The KIA Stinger GT lacks out-and-out drive edge



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I went on the Pat Kenny show on RTÉ many, many years ago and was absolutely panned by friends for not talking ‘normally’ – with my natural Offaly accent that is. I learned a hard lesson. My friends were indignant; said I made a right eejit of myself.

I never tried it again, I can tell you. Indeed, I took it to heart so much that there are people out there now who say not alone do I speak with an Offaly accent (and mighty proud to do so) but I write with one as well (even prouder).

One of the reasons for my radio-accent faux pas was that I felt, rightly or wrongly, there was a prejudice against anything that wasn’t ‘Dublin’ at the time – that there might be greater acceptance of a jumped-up Johnny-come-lately if one’s accent was more, shall we say, cosmopolitan.

Young(er) and foolish that I was, I must have subliminally fallen into the trap. Not since and never again, I can promise you. I learned a lot from the escapade about just being oneself and not trying too hard to conform.

I was reminded of all that quite sharply with the KIA Stinger GT that I drove some time back.

Let me say right here and now that I’ve really wrestled with what to make of the Stinger.

One part of me still asks who in God’s name is going to spend €66,000 on a V6 performance petrol car from KIA. But is that me being prejudiced because KIA isn’t a posh carmaker (yet) or am I being realistic on your behalf? Maybe both?

Another part of me says fair dues; why not give it a go? Why shouldn’t a technically gifted automaker rock a boat that for so long has had the German giants as well as the likes of Jaguar and Lexus at the helm.

KIA and Hyundai (with their new i30N) may be newcomers, but they’re not novices with the engineering and technology. So why not show what they can do?

Now maybe, just maybe, the answers to my Stinger conundrum (and I am largely on my own in withholding outright approval) would be easier come by if the car was a more out-and-out performer. If it was more of a boy racer, like. It does have plenty of bite – 0-100kmh in under five seconds was sharp and enjoyable – but it wasn’t raising-hairs-on-back-of-the-neck for me on the road (and within legal limits). That is not the way it is set up for everyday driving.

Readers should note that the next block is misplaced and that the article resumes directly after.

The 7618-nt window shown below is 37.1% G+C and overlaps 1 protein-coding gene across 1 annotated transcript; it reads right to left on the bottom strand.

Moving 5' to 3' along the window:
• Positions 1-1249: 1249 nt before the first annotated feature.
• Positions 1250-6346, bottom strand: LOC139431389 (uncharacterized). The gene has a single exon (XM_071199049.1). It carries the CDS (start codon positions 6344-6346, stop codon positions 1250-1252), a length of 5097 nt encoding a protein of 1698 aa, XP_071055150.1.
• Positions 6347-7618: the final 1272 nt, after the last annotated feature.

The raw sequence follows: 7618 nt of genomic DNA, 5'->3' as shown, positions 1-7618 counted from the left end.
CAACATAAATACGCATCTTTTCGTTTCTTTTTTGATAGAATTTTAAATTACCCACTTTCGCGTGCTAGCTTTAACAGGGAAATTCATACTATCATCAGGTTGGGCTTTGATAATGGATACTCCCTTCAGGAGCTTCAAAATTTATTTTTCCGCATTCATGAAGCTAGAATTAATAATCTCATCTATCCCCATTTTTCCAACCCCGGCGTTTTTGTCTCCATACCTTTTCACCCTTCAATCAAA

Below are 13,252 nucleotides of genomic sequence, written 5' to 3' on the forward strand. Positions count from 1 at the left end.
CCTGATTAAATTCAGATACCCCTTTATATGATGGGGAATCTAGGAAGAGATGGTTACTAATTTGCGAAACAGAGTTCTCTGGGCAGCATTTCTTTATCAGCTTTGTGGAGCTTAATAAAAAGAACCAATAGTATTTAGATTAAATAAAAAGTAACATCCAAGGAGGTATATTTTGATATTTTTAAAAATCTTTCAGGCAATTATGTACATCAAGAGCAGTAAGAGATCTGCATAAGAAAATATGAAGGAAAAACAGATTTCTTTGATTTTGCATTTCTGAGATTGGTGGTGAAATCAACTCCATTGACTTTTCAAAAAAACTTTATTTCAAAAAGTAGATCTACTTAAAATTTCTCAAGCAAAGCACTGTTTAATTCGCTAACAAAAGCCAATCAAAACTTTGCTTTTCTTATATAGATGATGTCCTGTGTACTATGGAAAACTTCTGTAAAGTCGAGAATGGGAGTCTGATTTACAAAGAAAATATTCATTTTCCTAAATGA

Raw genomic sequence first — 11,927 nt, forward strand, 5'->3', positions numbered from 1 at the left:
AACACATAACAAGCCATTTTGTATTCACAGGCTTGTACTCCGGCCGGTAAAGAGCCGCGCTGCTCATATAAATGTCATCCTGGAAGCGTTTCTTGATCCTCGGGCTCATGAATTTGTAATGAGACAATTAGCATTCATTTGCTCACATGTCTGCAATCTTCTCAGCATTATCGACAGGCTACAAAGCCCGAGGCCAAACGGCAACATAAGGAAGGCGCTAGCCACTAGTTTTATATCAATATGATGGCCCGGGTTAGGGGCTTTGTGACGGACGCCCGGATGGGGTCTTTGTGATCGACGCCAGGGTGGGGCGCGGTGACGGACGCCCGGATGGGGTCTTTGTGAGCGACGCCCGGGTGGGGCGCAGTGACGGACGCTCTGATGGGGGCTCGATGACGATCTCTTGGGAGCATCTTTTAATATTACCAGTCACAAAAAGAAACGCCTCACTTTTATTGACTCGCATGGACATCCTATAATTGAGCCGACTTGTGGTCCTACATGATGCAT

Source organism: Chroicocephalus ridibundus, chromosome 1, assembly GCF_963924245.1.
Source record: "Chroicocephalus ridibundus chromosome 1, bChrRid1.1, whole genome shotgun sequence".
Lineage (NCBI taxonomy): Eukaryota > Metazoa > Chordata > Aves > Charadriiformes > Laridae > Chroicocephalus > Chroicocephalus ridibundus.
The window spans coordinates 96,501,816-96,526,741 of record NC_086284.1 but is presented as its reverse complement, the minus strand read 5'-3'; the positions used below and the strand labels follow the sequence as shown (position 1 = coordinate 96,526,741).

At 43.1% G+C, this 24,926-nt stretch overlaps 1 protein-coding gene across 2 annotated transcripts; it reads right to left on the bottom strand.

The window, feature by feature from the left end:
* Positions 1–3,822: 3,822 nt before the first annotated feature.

It is more a moderately edgy grand tourer (Gran Turismo as they say) – with comfort and performance to savour rather than drool over.

And the rear wiggled a fair bit under moderate pressure – what they call ‘tail happy’. Didn’t like that at all.

There is now a 2.2-litre diesel as well which is not only €13,000 less expensive but probably a more sensible option. Or is being sensible a cop-out with a car like this? Is it all or nothing?

The other thing against it – to my way of thinking – is that it lacks a really strong visual presence, something I would have thought to be important. The front is quite rounded, as opposed to sharp. I feel it needs something.

But according to several residents of Gorey, Co Wexford, I am completely wrong. They loved the look of it, with several of them coming over to ask all about it when I parked on a busy street.

All of which would appear to bear out the fact that KIA are successfully doing this their way (and striking a chord) while not adhering slavishly to the conventional.

Fair dues to them for sticking with their own take. That’s what will set it apart in the major markets such as the US, where it has won rave reviews and appreciable pick up. People are not as tramlined in their perception of performance cars over there. We (I) risk that accusation (though they still expect 60/70 people to buy one this year through 15 authorised dealers).

I’ll admit, the car grew on me as I drove here and there over a variety of road conditions. It’s big, roomy, surprisingly long, has a big boot and is packed with bling to tick the comfort, safety and driving assistance boxes. Ah! the ould leather was great, adding a dash of ‘premium’ to a cabin that was nicely understated.

However, the sense of being cocooned and spoilt a bit was disrupted by some tyre noise over rougher surfaces, but it wasn’t intrusive enough to warrant heavy criticism.

I liked the driving position a lot and found myself, where possible, ‘squirting’ the car to legal limits to get a sense of its dynamics. I enjoyed it a lot in the end – without being gobsmacked.

Designed in Europe and ‘honed’ at the famous Nürburgring, it is halo car for the brand.

And as such it is a more-than-decent start-out for KIA to become accepted as a maker of performance cars.

For me, however, it just wasn’t ‘different’ enough for the sort of money involved – even with its own distinct accent on some notable creature comforts and accomplished engineering.

Facts & Figures

  • KIA Stinger performance Gran Turismo (GT); 3.3-litre petrol V6, 370PS, 8spd auto, 4.9 secs to 100kmh, top speed 270kmh, 225g/km, €1,200 tax, drive modes, rear-wheel-drive, 60-litre fuel tank.
  • Spec includes: Nappa leather/heated seats, Harman Kardon system, satnav, auto/smart cruise control, rear-view camera, wireless phone charger, 18ins Brembo brakes, spread of driver-assist and performance-assist technology, including autonomous emergency braking, 19ins alloys, rear spoiler, dual muffler, sunroof, heated steering wheel, LED lights with dynamic bending, suede roof trim.
  • From: €66,895; 2.2-litre diesel: €53,895.
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Provided by Independent.ie

2018-11-30T16:17:52+00:00

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Motoring Editor Irish Independent. Read Eddie's articles first every Wednesday in the Irish Independent